‘Significant and fundamental’ gaps in official mental health data

There is no accurate regional picture of mental health in Northern Ireland, the UK’s statistics regulator has said.

“Significant issues hindering the development of statistics” identified by the Office for Statistics Regulation (OSR) risk undermining a newly published 10-year strategy geared at setting the future direction of mental health services in Northern Ireland.

Northern Ireland has the highest prevalence of mental ill-health across the UK, with many services operating at capacity even prior to the pandemic. An expected spike in demand post-pandemic prompted the publishing of a Mental Health Action Plan in May 2020, followed by the new Mental Health Strategy (2021-2031). However, funding has yet to be secured for almost all of the over £1.2 billion needed over the strategies lifetime.

Tasked with exploring the public value of mental health statistics in the United Kingdom, the OSR’s focus on Northern Ireland found that mental health statistics in Northern Ireland are currently not fully serving the public good and enabling statistics users.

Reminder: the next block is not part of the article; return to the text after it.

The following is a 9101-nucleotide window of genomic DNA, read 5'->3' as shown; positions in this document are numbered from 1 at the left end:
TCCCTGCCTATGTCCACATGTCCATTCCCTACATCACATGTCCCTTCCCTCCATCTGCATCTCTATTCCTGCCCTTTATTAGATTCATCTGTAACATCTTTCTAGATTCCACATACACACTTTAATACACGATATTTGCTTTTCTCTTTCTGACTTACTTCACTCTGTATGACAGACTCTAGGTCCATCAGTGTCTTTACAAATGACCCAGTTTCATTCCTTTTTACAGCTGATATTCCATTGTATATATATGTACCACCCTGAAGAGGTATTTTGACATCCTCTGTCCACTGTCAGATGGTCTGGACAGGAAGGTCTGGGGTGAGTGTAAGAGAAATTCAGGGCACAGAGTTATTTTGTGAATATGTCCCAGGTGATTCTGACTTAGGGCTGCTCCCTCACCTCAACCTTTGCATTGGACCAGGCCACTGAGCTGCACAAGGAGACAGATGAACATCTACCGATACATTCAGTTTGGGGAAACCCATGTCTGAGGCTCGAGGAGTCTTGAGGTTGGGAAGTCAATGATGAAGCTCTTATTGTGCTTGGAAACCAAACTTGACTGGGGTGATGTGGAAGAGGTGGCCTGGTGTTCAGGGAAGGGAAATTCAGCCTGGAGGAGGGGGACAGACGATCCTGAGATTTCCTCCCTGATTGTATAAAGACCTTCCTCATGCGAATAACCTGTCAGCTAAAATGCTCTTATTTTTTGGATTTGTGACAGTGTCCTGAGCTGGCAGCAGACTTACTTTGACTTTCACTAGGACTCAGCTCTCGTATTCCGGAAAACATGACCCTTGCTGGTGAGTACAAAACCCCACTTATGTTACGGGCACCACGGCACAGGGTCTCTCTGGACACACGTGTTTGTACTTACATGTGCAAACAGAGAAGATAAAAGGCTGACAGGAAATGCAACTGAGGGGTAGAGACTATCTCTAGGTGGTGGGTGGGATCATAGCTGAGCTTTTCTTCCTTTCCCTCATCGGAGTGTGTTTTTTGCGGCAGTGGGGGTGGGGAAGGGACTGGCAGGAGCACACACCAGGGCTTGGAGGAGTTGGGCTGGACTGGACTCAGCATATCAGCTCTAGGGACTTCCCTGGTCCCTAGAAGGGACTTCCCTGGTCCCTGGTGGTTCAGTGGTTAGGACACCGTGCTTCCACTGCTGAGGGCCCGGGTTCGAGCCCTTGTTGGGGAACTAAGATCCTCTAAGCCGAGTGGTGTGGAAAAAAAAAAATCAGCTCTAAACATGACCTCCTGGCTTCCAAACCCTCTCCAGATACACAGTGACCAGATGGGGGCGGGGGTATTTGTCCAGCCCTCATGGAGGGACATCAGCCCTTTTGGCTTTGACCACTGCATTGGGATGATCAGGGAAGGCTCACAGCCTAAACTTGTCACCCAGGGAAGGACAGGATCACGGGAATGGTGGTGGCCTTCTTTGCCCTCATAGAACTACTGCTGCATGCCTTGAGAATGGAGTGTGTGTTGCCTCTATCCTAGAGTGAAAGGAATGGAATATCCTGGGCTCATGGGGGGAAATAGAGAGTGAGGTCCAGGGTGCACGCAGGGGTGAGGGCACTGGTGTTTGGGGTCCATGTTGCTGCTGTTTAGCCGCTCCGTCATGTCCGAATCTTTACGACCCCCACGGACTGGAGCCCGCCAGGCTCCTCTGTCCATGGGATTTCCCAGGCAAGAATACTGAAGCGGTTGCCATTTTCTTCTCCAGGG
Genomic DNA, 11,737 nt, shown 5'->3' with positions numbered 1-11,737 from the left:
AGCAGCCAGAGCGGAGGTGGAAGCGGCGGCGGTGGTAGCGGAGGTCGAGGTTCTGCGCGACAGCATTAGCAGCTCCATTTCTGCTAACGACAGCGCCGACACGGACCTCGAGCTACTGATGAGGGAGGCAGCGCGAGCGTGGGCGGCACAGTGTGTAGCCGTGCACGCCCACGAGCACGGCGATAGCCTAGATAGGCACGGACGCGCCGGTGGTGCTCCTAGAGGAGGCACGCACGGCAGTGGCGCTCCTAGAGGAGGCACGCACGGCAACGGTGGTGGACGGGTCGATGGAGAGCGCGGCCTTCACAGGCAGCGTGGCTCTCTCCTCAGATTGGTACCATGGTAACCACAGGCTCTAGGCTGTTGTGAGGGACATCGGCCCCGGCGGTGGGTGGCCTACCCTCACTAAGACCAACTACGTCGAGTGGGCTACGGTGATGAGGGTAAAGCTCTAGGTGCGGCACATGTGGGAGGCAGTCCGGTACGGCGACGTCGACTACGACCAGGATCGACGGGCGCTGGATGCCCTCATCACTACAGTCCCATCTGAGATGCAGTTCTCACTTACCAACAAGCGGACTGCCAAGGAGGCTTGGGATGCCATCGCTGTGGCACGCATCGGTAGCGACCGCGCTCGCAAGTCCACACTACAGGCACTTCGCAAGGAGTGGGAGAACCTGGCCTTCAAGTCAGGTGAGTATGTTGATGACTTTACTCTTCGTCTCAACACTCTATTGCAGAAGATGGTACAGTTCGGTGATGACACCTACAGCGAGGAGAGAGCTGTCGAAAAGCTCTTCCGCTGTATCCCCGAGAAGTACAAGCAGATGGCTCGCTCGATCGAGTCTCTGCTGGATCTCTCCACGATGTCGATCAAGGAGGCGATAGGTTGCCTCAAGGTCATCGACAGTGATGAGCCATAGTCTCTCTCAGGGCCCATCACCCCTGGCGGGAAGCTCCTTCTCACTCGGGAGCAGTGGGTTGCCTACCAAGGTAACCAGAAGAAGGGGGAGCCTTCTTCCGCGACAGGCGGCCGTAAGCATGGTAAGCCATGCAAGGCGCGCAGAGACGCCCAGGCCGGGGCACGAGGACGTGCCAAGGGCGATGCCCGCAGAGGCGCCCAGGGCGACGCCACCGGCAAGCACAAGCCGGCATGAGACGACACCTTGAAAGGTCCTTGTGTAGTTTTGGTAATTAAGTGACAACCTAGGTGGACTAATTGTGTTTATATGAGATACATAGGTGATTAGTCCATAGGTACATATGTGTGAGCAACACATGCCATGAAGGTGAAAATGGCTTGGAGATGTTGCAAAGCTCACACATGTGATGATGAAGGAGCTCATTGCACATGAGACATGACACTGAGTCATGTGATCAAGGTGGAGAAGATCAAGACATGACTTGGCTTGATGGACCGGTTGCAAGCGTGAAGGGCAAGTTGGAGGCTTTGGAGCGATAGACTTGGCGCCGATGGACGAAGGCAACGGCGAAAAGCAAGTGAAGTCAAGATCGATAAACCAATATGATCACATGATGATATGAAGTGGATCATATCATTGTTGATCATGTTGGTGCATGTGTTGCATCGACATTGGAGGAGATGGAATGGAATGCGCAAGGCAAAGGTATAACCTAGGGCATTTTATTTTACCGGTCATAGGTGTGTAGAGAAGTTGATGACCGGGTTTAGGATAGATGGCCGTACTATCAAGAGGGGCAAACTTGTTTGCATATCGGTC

As a result, the OSR says that a wide range of individuals and organisations are not having their analytical needs fully met.

Included in the findings is a scarcity of robust mental health data in Northern Ireland, leading to “significant and fundamental” data gaps. The OSR highlights that it is difficult to evaluate the delivery of mental health services and understand the outcomes for individuals because current statistics “cannot tell us how many people are accessing mental health services in Northern Ireland and whether their needs are being met”.

The OSR also highlights that the absence of official statistics has meant that academic research and studies are having to fill some of the gaps.

Strikingly, the report says that a practice of siloed mental health data collection by each of Northern Ireland’s five health and social care trusts has led to poor data comparability and therefore, there is no accurate regional picture of mental health in Northern Ireland.

Subsequently, there is no single point of access to official statistics on mental health, meaning that users find in difficult to locate official statistics and data “across a dispersed landscape”.

The OSR has recommended that the Department of Health builds upon the report’s findings to improve the availability of official data on mental health through the Mental Health Strategy 2021–2031.

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